The idea behind this feature (Genre Guesstimation) is for me to watch a bunch of new movies (or ones that I haven’t seen many times) from the chosen monthly GG genre in order to expand my knowledge of movies within that particular genre.
This month’s genre has been chosen by Rebecca of Almost Ginger and we will be reviewing our favorite Travel Film.
Please get me your submissions by the 25th of Apr by sending them to email@example.com
Try to think out of the box! Great choice Rebecca!
Let’s see if I felt that this movie would be worthy of being in the company of my others favorite movies in the genre of Travel Film……
Number of Times Seen – 3 times (6 Dec 2003, 15 Apr 2015 and 6 Apr 2021)
Link to original review – Here
Brief Synopsis – A British captain does all he can to try and catch a French Ship in the Atlantic during the Napoleonic Wars.
My Take on it – This is a film that I saw when it first premiered and was amazed at the look and feel of things on the big screen.
The subsequent time that I saw this film, I wasn’t as enamored and was left with a bad taste in my mouth and had no real desire to ever revisit this film.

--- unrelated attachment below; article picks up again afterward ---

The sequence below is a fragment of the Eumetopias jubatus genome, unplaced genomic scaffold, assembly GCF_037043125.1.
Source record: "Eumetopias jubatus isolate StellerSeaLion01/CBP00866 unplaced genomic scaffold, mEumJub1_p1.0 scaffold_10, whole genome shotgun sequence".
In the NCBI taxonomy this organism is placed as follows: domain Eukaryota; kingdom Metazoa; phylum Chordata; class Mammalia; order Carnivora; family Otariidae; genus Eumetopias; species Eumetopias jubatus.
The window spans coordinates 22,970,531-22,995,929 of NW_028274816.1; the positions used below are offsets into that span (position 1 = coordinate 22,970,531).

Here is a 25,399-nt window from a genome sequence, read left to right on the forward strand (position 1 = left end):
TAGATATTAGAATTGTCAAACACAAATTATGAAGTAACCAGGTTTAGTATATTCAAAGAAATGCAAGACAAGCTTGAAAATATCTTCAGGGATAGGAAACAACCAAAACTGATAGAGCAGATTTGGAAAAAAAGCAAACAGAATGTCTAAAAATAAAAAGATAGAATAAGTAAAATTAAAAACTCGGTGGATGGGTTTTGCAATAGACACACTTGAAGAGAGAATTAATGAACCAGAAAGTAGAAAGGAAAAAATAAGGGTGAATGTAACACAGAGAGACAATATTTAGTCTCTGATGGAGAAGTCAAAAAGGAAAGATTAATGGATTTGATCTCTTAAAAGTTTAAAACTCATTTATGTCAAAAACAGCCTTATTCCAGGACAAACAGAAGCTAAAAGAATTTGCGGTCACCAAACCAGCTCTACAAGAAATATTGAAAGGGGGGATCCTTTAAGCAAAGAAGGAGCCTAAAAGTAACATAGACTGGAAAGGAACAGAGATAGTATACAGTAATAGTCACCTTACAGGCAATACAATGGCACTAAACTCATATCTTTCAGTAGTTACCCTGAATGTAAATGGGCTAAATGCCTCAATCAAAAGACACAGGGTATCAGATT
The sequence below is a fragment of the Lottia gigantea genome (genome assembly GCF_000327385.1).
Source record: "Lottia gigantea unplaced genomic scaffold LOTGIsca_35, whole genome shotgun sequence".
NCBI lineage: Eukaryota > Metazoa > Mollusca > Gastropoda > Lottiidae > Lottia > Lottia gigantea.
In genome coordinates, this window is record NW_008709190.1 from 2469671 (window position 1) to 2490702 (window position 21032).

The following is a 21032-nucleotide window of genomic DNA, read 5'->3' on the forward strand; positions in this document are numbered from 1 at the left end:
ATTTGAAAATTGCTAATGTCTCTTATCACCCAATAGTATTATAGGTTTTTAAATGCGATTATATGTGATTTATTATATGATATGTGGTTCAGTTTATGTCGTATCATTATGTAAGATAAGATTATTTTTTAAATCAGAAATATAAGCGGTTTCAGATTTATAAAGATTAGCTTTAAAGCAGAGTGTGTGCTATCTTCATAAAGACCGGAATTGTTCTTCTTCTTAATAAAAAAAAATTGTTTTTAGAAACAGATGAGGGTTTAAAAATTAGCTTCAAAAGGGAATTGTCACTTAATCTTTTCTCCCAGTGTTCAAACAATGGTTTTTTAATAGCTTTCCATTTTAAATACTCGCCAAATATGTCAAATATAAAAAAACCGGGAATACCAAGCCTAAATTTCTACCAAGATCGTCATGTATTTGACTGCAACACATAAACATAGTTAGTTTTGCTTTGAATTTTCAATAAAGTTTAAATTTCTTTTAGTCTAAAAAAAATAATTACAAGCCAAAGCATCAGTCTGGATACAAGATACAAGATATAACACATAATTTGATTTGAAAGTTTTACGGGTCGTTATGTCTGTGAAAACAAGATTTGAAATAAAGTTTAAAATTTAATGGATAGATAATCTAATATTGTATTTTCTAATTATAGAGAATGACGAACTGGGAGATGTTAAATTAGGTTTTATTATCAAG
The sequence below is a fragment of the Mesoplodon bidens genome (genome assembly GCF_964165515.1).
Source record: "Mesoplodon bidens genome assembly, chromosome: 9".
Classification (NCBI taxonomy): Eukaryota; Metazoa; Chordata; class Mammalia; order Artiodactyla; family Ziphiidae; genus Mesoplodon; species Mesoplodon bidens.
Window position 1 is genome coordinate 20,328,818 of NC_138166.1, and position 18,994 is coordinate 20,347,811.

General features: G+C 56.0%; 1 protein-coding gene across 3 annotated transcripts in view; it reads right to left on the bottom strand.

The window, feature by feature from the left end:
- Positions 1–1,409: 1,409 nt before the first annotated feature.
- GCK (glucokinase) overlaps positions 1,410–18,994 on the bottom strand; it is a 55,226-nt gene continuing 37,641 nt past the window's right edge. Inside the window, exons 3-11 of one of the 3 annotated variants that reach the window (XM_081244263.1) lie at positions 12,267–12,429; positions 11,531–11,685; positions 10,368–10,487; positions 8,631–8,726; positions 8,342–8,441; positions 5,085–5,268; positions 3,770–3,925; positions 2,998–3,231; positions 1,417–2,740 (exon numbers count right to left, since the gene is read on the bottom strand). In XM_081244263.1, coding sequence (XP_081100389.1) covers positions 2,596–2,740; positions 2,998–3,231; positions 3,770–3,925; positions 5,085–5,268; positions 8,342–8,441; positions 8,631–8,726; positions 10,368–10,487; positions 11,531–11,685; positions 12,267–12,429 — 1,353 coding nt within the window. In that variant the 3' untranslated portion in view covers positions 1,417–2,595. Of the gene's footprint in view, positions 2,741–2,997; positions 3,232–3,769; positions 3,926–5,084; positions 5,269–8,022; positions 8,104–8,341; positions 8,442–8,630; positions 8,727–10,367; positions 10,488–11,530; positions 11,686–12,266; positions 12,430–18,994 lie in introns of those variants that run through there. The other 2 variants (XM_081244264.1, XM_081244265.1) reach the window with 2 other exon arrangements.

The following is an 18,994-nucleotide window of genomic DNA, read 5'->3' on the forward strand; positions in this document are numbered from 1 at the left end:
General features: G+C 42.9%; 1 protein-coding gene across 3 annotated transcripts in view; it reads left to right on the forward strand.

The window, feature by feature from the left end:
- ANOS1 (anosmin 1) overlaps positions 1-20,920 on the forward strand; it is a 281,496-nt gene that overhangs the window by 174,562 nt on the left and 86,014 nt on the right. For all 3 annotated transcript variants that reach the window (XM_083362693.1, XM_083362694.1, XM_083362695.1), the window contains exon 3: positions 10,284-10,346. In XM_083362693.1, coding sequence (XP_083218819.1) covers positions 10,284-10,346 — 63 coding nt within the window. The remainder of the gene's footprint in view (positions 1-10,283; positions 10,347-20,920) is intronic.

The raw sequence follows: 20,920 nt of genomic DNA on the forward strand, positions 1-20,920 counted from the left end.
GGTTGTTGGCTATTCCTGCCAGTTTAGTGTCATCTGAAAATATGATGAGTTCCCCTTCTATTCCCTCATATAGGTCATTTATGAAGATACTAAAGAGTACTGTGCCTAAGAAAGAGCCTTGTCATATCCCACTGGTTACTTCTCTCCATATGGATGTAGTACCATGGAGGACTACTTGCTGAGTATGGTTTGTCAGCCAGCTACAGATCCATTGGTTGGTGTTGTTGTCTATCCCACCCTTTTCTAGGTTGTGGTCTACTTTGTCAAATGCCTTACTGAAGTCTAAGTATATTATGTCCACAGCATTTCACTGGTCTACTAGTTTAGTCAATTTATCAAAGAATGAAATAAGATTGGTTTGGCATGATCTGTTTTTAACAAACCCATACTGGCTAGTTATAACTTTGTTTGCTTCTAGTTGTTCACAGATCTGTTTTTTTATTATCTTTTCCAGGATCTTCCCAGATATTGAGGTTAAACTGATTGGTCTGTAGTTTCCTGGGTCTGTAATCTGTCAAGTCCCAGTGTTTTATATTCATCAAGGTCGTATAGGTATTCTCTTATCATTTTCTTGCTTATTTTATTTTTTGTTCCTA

Following a recent conversation with my friend David Brook of BluePrint: Review, I decided to give it another shot.
The way that this film is shot is amazing to look at even if the story itself isn’t as powerful as one might hope for.
The cast is great and Russell Crowe and Paul Bettany are great as the two senior officers on board.
Their relationship reminded me a lot of the kind of friendship that we are use to seeing between the lead characters in Star Trek and that actually helped me enjoy this film and its plot even more this time.
The way that the officers treat their me is done in a very realistic way which enhances the story even more.
What amazed me the most here was the cinematography and the adept hand of Director Peter Weir to truly make us believe that the characters are really at sea in the middle of nowhere almost throughout the entire film.
The battle scenes are shot in a very realistic yet chaotic way, which is to be expected, but it allows for the viewer to actually feel as if they are right there during these skirmishes which enhances things so much.
Genre Grandeur Worthy? – Comes really close, amazing production as well as the feel that the story takes place in the deserted ocean helps make things so enjoyable, but something still is missing that would have made things so much more powerful.
MovieRob’s Favorite Trivia – Russell Crowe spent 3 months learning violin, calling it the hardest thing he’d ever done for a film. He later sold the 130 year old violin used in the movie for £73,528. (From IMDB)
Rating – Globe Worthy (8/10) (upgrade from original review)
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